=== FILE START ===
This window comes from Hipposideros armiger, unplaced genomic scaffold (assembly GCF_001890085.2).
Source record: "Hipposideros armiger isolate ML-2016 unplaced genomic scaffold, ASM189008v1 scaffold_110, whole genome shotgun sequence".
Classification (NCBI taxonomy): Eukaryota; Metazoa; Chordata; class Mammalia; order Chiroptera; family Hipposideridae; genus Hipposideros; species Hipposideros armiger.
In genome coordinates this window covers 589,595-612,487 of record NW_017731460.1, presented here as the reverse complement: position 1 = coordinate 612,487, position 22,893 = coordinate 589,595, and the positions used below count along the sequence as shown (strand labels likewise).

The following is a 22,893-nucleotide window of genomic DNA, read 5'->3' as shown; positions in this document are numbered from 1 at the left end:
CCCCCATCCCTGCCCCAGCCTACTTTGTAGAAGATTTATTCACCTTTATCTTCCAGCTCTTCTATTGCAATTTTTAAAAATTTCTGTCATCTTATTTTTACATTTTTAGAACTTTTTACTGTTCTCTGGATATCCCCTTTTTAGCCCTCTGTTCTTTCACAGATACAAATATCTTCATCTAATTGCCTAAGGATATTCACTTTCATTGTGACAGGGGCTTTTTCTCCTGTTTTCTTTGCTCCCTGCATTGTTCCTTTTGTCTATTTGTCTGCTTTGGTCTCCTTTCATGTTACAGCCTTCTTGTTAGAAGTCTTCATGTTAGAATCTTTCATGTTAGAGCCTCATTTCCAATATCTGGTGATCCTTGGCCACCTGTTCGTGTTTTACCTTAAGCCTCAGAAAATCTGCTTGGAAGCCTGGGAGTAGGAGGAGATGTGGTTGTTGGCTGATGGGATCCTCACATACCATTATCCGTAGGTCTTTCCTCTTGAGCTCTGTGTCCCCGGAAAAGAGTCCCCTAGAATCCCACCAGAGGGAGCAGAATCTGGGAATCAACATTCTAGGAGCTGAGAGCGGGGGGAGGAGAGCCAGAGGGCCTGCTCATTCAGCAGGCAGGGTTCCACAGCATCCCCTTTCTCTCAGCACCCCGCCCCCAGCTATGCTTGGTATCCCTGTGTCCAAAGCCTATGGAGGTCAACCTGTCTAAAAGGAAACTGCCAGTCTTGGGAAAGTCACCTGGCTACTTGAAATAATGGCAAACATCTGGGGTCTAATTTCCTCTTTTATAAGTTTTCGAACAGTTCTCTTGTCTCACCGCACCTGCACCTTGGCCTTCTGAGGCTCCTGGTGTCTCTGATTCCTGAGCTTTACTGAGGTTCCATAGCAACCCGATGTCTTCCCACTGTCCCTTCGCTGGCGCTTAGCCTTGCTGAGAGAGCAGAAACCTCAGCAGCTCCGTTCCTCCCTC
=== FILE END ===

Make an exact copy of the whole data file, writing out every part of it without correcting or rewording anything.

This window comes from Hipposideros armiger, unplaced genomic scaffold (assembly GCF_001890085.2).
Source record: "Hipposideros armiger isolate ML-2016 unplaced genomic scaffold, ASM189008v1 scaffold_110, whole genome shotgun sequence".
Classification (NCBI taxonomy): Eukaryota; Metazoa; Chordata; class Mammalia; order Chiroptera; family Hipposideridae; genus Hipposideros; species Hipposideros armiger.
In genome coordinates this window covers 589,595-612,487 of record NW_017731460.1, presented here as the reverse complement: position 1 = coordinate 612,487, position 22,893 = coordinate 589,595, and the positions used below count along the sequence as shown (strand labels likewise).

The following is a 22,893-nucleotide window of genomic DNA, read 5'->3' as shown; positions in this document are numbered from 1 at the left end:
CCCCCATCCCTGCCCCAGCCTACTTTGTAGAAGATTTATTCACCTTTATCTTCCAGCTCTTCTATTGCAATTTTTAAAAATTTCTGTCATCTTATTTTTACATTTTTAGAACTTTTTACTGTTCTCTGGATATCCCCTTTTTAGCCCTCTGTTCTTTCACAGATACAAATATCTTCATCTAATTGCCTAAGGATATTCACTTTCATTGTGACAGGGGCTTTTTCTCCTGTTTTCTTTGCTCCCTGCATTGTTCCTTTTGTCTATTTGTCTGCTTTGGTCTCCTTTCATGTTACAGCCTTCTTGTTAGAAGTCTTCATGTTAGAATCTTTCATGTTAGAGCCTCATTTCCAATATCTGGTGATCCTTGGCCACCTGTTCGTGTTTTACCTTAAGCCTCAGAAAATCTGCTTGGAAGCCTGGGAGTAGGAGGAGATGTGGTTGTTGGCTGATGGGATCCTCACATACCATTATCCGTAGGTCTTTCCTCTTGAGCTCTGTGTCCCCGGAAAAGAGTCCCCTAGAATCCCACCAGAGGGAGCAGAATCTGGGAATCAACATTCTAGGAGCTGAGAGCGGGGGGAGGAGAGCCAGAGGGCCTGCTCATTCAGCAGGCAGGGTTCCACAGCATCCCCTTTCTCTCAGCACCCCGCCCCCAGCTATGCTTGGTATCCCTGTGTCCAAAGCCTATGGAGGTCAACCTGTCTAAAAGGAAACTGCCAGTCTTGGGAAAGTCACCTGGCTACTTGAAATAATGGCAAACATCTGGGGTCTAATTTCCTCTTTTATAAGTTTTCGAACAGTTCTCTTGTCTCACCGCACCTGCACCTTGGCCTTCTGAGGCTCCTGGTGTCTCTGATTCCTGAGCTTTACTGAGGTTCCATAGCAACCCGATGTCTTCCCACTGTCCCTTCGCTGGCGCTTAGCCTTGCTGAGAGAGCAGAAACCTCAGCAGCTCCGTTCCTCCCTC